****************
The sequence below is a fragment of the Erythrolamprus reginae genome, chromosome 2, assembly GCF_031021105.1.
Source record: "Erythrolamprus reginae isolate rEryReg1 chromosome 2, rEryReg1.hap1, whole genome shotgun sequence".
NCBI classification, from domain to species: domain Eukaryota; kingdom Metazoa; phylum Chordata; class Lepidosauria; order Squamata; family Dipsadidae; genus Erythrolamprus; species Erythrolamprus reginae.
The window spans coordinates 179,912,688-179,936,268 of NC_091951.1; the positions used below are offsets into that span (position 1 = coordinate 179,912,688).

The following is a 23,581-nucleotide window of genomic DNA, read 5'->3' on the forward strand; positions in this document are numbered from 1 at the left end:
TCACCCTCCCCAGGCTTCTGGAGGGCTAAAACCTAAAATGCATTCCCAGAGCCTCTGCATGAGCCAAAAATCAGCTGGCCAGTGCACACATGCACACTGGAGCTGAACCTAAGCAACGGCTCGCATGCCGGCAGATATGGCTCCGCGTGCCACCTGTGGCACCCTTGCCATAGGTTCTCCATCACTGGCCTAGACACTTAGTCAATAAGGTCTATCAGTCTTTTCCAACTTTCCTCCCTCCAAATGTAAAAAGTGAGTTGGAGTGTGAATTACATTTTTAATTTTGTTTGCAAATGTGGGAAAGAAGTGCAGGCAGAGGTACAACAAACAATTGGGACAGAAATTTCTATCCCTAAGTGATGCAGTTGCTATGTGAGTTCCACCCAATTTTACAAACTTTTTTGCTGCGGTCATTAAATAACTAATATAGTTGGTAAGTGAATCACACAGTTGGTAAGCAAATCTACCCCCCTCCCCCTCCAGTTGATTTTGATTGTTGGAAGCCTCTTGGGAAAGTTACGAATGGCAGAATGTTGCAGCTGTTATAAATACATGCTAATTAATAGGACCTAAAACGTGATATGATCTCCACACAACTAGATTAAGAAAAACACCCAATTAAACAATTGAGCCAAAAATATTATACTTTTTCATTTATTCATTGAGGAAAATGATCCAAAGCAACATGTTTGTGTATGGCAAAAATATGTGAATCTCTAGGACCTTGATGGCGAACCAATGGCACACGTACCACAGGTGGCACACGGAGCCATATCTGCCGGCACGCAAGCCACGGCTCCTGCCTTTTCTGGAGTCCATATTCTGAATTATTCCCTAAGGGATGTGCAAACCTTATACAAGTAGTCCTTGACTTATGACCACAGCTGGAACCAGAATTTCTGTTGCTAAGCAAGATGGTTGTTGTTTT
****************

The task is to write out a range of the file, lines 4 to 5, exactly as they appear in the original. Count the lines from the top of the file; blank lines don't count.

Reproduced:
The window spans coordinates 179,912,688-179,936,268 of NC_091951.1; the positions used below are offsets into that span (position 1 = coordinate 179,912,688).

The following is a 23,581-nucleotide window of genomic DNA, read 5'->3' on the forward strand; positions in this document are numbered from 1 at the left end: